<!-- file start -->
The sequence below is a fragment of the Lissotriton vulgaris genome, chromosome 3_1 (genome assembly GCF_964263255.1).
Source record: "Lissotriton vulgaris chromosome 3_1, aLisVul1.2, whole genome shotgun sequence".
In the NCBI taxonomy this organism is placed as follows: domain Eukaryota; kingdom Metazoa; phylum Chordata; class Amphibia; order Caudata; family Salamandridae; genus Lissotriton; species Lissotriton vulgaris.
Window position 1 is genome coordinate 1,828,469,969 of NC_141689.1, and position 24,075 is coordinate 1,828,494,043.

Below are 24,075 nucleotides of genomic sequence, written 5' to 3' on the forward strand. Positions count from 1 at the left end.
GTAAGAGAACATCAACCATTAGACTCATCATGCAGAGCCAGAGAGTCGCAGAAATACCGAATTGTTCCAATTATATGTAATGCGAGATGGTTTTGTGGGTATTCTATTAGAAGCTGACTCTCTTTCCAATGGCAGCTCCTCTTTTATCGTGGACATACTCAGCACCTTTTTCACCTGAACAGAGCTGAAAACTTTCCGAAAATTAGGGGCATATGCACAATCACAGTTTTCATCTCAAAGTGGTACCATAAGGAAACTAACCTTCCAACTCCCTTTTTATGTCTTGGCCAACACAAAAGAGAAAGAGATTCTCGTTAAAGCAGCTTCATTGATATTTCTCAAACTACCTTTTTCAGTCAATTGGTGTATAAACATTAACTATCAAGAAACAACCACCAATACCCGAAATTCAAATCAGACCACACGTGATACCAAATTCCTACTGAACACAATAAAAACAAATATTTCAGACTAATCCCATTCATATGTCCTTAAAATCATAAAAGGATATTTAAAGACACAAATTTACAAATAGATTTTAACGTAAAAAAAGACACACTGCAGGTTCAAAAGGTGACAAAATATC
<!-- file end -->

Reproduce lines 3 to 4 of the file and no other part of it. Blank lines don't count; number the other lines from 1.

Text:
In the NCBI taxonomy this organism is placed as follows: domain Eukaryota; kingdom Metazoa; phylum Chordata; class Amphibia; order Caudata; family Salamandridae; genus Lissotriton; species Lissotriton vulgaris.
Window position 1 is genome coordinate 1,828,469,969 of NC_141689.1, and position 24,075 is coordinate 1,828,494,043.